"Art isn't used for decorating spaces; it's much more important than that. It's used for interacting with the surroundings, creating concepts and images of real life and helping us model it mentally and physically".

Javier Arizabalo was born in France, although he has always been Spanish. As a child, art was a refuge for him; a way to create a physical and mental world where he felt more comfortable. He soon picked up certain skills that helped him enhance his communication with his surroundings.  At a young age, he started to draw and paint at art schools in his city, soon becoming successful in competitions that he entered. However, it wasn't until secondary school that he decided to further his study in the arts. He began a degree in Fine Arts in Leioa (Vizcaya), and ultimately graduated in Graphic Art. Within a year, he was working at an advertising agency, but at the age of 39 and due to work-related stress, he decided to get back into the world of art. He realised straight away that he was back in charge of his future, meaning that he could give his very best. Since then, his only limits have been improving himself and improving his work, while sharing it with others. Painting has given him concentration, sustenance, friendships and almost everything that he is now; a way of existing in the world and also of imagining it.

Javier Arizabalo's most emotive moments were two of his solo exhibitions. The exhibition in Mérida (Spain) was important because he was at a fragile time in his life and it helped him to see himself in a better way. And understand that sometimes people make you feel valued, which makes you value what you do even more. The following year, Javier Arizabalo held another solo exhibition in his city of residence, where he deeply felt the appreciation of his peers. Another occasion was joining up with more than twenty other artists to make a masterpiece for a private collection, the Ibex Collection, which the public have yet to see on display.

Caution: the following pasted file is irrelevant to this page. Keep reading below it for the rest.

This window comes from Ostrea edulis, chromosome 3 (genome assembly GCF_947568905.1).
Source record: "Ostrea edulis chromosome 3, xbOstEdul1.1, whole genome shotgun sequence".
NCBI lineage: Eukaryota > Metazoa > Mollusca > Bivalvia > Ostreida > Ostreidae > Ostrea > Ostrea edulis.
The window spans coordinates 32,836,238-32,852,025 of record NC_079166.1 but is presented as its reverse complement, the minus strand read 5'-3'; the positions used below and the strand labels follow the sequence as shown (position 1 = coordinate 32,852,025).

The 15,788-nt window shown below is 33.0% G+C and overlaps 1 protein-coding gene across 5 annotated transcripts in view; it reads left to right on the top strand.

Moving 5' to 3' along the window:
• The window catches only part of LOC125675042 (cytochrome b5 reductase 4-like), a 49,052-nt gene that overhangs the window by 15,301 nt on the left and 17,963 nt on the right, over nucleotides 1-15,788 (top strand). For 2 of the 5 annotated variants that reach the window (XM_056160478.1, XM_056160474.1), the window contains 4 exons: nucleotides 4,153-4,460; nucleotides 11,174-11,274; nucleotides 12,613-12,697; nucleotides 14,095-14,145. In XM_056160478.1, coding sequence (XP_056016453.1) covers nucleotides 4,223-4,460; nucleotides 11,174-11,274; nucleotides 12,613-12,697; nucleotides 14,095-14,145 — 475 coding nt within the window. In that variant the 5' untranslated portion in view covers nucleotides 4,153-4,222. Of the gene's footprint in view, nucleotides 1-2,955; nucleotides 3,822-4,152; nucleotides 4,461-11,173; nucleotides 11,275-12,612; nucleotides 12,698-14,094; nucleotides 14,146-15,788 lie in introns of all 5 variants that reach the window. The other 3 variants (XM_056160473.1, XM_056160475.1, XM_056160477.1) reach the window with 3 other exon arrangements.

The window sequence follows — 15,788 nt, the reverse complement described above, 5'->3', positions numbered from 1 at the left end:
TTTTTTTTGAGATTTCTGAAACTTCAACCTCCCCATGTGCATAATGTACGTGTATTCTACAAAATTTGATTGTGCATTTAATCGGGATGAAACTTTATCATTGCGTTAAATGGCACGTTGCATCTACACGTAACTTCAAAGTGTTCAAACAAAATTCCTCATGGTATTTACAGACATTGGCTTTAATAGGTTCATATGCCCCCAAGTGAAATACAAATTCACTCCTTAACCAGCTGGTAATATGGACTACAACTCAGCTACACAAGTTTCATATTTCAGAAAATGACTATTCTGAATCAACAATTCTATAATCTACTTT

In the search for how to focus his paintings, Javier Arizabalo zoomed in on the two aspects that most caught his attention: the human figure and its complexity; and reflecting the works of other painters he looked up to. As a result, Javier Arizabalo opted for a classic vision of light.

There’s delicacy and peacefulness to Javier’s creations, covered in love and a strong sense of tranquillity. His paintings clearly reflect his thoughts and his outlook on life and his surroundings. There is a keen attention to the deep simplicity of everyday experiences and objects. Arizabalo beautifully brings the calmness amidst the storm that can be life. 

Q. What role does the Artist/ Painter have in society?

A. An artist turns "special" moments into something tangible. I think that art is the interaction of man with reality, creating significant spaces or times through language. An artist is more than the creator of random images or objects, as these have an intention and - if they're effective enough - live on in different cultures, shaping them at the same time. Obviously, we share a space with other types of image creators, such as photographers, illustrators and filmmakers, who have joined us with different techniques and technologies.

Q. What’s your best childhood memory?

A. Although my parents were older, with a big generational gap, somewhat imperfect, and in a "grey" society, now I can only, tenderly, remember their presence, which is my best memory.

Q. As a child, what did you wish to become when you grew up?

A. I don't think I had an idea of what I wanted to be or do, because this is something that I believe comes from your social reality at a later stage, when you're looking for a profession. However, I definitely enjoyed making images and I wouldn't have understood it if the possibility of making them had been taken away from me.